Melons – a (not only) Summer Delight

Report from a day in the lab

Leonie Moser

 

Melons are a popular, refreshing treat for young and old, especially in the summertime. From watermelons to the many types of sugar melons, there is something to tickle everyone’s taste buds. Our analyses of 135 samples from 2016 to 2020 show that we can enjoy our melons without worrying about contamination from pesticide residues.

 

All About the Melon

In the hot days of summer melons are a popular form of refreshment. Fully 87 % of melons are consumed from June to September [1]. In Germany, a good six kg per household are eaten annually, and about 60 % of all households buy at least one melon once a year [1].

Melons are often thought to be a fruit, but they are fruit vegetables, and belong to the gourd family (cucurbitacuae), like pumpkins and cucumbers. A distinction is made between watermelons (citrullus lanatus) and sugar melons (curcumis melo) [2].

 

Watermelons (Citrullus lanatus)

Illustration1: Picture of Watermelons with yellow and red fruit flesh.

Illustration 1: Watermelons with yellow and red fruit flesh

 

Watermelons like a sunny and moist but not wet growing environment. The plant is not frost-hardy and, due to its long ripening time, its cultivation in temperate climates is difficult [3]. Nevertheless, some farmers in Germany have recently started experimenting with its cultivation [4].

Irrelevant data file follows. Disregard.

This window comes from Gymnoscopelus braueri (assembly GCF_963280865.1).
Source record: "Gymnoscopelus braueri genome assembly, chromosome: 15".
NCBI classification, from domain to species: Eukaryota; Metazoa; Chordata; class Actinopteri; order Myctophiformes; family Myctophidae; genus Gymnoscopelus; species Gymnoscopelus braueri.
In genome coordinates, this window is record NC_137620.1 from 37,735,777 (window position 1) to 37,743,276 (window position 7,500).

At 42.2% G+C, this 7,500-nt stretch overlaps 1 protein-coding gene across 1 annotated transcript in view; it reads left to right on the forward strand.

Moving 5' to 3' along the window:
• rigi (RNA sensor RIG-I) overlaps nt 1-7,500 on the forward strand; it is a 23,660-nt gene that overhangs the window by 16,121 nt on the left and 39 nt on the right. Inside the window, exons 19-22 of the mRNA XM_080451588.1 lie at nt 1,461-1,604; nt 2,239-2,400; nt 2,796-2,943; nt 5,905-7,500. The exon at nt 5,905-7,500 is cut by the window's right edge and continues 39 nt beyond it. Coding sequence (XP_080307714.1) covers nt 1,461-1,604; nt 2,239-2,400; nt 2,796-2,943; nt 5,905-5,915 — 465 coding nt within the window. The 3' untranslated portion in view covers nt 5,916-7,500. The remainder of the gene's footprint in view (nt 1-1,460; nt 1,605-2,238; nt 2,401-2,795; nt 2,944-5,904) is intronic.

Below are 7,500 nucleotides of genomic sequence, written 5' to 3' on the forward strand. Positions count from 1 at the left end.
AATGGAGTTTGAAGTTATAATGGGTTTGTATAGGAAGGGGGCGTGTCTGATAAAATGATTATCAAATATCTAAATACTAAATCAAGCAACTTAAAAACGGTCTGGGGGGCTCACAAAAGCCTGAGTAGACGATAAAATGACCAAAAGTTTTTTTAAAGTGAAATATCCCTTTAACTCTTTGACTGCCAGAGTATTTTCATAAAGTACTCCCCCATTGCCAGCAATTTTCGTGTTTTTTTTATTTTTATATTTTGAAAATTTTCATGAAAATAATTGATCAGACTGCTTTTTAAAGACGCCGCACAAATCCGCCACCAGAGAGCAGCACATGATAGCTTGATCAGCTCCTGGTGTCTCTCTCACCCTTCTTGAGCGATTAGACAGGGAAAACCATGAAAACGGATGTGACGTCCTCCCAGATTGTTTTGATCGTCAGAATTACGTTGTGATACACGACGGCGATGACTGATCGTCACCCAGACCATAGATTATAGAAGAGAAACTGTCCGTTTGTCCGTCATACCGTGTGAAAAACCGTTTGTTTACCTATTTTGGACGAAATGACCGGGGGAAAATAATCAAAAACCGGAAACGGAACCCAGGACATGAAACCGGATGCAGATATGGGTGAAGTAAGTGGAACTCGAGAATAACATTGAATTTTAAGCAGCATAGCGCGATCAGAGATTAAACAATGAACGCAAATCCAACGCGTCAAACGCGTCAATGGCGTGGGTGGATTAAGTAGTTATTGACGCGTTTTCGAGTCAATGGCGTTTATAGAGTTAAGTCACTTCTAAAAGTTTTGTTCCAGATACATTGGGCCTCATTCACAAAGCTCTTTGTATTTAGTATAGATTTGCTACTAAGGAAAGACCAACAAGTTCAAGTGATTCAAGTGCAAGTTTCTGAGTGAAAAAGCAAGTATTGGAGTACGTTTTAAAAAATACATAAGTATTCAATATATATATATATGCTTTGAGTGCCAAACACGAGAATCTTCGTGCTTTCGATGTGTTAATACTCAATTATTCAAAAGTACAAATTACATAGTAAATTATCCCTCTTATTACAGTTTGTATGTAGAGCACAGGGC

Among all types of melons, watermelons account for the greatest amount grown world-wide, at 104 million tons (2018). Germany imports 410,000 tons annually, the largest amount coming from Spain (280,000 tons), followed by Italy (81,000 tons). Smaller amounts come from Turkey and South America (Brazil and Costa Rica) [1, 5].

Watermelons should not be stored at temperatures under 10 °C. Moreover, they are sensitive to ethylene, which is released by some fruits such as ripe apples or bananas. They should be stored away from such fruits, to prevent the flesh of the melon from becoming soft and mealy [6].

Watermelons contain 90 % water and 8 % carbohydrates, as well as small amounts of fat and proteins. Given their high water content and low calories of just 37 kcal per 100 gr., watermelons are a healthy, refreshing thirst quencher in the summer [6, 7].